Shion Uino began the New York leg of his sushi career in 2017, in the basement of an apartment building just west of the United Nations. The restaurant he ran there, Sushi Amane, seats no more than eight people at a time, but demand was high from the start.
Before moving to New York, Mr. Uino had worked under Takashi Saito for over eight years at Sushi Saito, a Tokyo traditionalist sushi-ya that has attained an almost mythical status, in part due to the tenderness of its braised abalone and octopus, and partly because of the policy of only accepting reservations from previous customers and their friends. The hotel concierges with the best connections in Tokyo raise their hands when a guest wants to dine in Saito. In 2019, the Michelin Guide to Japan canceled Saito, which had been awarded three stars, because it was inaccessible to the public in all respects. (Michelin also dropped Sukiyabashi Jiro for the same reason.)
Seats at Sushi Amane were easier to find. Mr. Uino gave the impression of someone always trying to mimic an ideal taste in his head, and every time I ate at his counter, he seemed to get closer. I was struck by his ability to coax the featured ingredient on each piece of nigiri to give more of itself. But before I could judge Amane, the pandemic settled and scattered all the pieces on the New York dining chessboard.
In May, Mr. Uino at 69 Leonard Street in TriBeCa, an eight-seat sushi bar whose previous chef, Derek Wilcox, had left for California. Under Mr. Wilcox, when the full name of the restaurant was Shoji at 69 Leonard Street, the strength was the fine season opening courses that were based on Mr. Wilcox’s training in kaiseki cooking. Now that Mr. Uino has arrived and the restaurant has been renamed Shion 69 Leonard Street, the meal is running more smoothly. Mr. Uino seems to have a deep knowledge of every aquatic species that enters his kitchen – its chemistry, its muscle structure – from the first plate of sashimi to the last piece of nigiri.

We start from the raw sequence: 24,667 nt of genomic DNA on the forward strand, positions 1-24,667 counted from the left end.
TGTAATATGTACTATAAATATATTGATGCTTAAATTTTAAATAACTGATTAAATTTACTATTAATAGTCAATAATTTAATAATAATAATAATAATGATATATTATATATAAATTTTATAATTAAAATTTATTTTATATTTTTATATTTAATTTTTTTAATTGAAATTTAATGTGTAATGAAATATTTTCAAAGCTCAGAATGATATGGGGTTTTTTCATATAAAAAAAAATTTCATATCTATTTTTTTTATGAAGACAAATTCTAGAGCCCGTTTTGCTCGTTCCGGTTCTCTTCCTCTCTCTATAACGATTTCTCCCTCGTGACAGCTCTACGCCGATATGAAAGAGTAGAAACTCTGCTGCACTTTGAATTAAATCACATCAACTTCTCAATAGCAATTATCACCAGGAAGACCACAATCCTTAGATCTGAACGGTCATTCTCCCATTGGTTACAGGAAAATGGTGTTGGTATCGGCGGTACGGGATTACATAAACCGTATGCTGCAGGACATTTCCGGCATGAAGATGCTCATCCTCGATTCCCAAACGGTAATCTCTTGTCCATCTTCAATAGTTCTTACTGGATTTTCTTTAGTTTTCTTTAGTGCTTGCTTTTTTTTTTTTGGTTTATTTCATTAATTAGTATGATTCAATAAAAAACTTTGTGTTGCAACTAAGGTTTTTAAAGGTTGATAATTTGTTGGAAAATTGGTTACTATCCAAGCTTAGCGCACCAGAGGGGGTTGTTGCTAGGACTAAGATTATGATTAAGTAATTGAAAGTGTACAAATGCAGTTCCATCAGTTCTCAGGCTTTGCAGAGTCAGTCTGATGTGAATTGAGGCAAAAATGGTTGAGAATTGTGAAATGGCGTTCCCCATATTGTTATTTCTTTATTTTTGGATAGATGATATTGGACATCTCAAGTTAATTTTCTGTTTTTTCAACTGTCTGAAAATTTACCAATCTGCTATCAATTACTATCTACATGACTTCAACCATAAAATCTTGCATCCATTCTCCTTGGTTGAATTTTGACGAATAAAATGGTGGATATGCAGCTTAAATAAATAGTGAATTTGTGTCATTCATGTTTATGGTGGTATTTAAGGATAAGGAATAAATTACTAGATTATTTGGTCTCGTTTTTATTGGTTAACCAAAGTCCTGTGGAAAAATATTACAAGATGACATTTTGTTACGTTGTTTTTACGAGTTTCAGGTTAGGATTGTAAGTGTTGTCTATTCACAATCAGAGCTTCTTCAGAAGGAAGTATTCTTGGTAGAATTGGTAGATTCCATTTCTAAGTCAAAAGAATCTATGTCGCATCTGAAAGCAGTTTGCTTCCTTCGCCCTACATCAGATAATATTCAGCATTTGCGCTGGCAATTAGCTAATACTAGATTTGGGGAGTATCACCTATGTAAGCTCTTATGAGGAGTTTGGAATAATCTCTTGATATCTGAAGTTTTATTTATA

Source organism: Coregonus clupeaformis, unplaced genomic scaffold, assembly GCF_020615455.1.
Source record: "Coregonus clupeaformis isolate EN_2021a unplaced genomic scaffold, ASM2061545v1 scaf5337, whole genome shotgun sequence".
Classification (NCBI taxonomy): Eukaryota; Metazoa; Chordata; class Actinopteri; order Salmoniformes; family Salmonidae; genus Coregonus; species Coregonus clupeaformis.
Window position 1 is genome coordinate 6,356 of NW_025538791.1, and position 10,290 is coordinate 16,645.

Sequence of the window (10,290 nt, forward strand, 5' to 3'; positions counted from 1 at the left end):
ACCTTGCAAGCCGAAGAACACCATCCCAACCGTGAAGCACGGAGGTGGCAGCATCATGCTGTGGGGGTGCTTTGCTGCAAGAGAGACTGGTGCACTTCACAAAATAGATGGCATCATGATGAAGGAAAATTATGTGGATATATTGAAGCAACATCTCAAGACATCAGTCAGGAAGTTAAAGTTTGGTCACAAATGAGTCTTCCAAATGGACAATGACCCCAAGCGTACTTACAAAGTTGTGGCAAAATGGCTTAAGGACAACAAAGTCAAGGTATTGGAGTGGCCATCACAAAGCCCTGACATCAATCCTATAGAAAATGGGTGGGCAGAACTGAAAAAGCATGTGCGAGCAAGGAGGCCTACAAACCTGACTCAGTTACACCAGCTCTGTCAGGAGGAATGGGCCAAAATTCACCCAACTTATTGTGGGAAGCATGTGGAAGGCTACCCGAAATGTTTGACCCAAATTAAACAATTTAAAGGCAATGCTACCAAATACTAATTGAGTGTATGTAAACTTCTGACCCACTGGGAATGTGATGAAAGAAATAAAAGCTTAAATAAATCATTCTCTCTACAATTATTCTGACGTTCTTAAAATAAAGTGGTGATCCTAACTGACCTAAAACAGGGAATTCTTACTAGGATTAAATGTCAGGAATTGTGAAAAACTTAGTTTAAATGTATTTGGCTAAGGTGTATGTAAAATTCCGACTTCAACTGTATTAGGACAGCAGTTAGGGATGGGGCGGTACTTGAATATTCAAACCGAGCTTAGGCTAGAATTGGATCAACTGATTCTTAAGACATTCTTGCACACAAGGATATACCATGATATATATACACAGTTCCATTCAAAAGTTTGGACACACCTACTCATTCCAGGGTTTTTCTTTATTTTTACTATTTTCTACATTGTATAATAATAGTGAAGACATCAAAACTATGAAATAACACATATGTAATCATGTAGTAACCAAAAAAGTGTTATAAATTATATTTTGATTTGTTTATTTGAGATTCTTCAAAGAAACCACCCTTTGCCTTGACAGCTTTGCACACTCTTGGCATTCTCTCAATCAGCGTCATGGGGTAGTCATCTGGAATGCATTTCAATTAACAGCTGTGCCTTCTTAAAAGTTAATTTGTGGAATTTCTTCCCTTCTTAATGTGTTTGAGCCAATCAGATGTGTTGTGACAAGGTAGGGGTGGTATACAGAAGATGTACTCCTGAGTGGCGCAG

He does this without theater. There is one seat at 6:00 PM and another at 8:30 PM. Shortly before the meal begins, Mr. Uino enters the secluded dining room, greets any repeat customers sitting over the luminescent quartzite counter, and spends the next few minutes quietly grating a pale green shank of wasabi.
When he’s had enough, he puts a pinch of it on chilled plates for the sashimi course. It often opens with rosy-pink slices of kue, the firm and clean-tasting grouper, served with an icy chill that accentuates its tight, crunchy texture. He can combine this with chewy cuts of tsubugai, a Japanese conch, recently removed from its trumpet-like shell, or with wild kanpachi belly, the same cut as otoro, which quickly goes from firm to almost melting as you eat it.
This is reveille, a call to sit up and pay attention to the enthralling array of nibbles about to appear. Cold dishes are interspersed with something cooked by Hiroto Ochiai, the sous chef, who succeeded Mr. Uino of Sushi Amane. Steamed managatsuo, a firm, lean Japanese butterfish sitting in a shallow tub of ponzu and topped with an angry red ball of spicy shredded daikon, can be followed by sea urchins. In July, the peak season for the Japanese hedgehog, Mr. Uino two varieties from Amakusa, his hometown, including large orange lobes of murasaki uni that seemed to continue to unfold new depths of flavor even after they ran out.
“Those two are very hard to get,” he said, “but I’m from there, so I can get it.”
There could be a slab of marinated monkfish liver under green flakes of yuzu husk, or an amazing slab of octopus poached until its skin is a smooth blob that barely clings to a white, rounded core that forms a facade of resistance before melting away.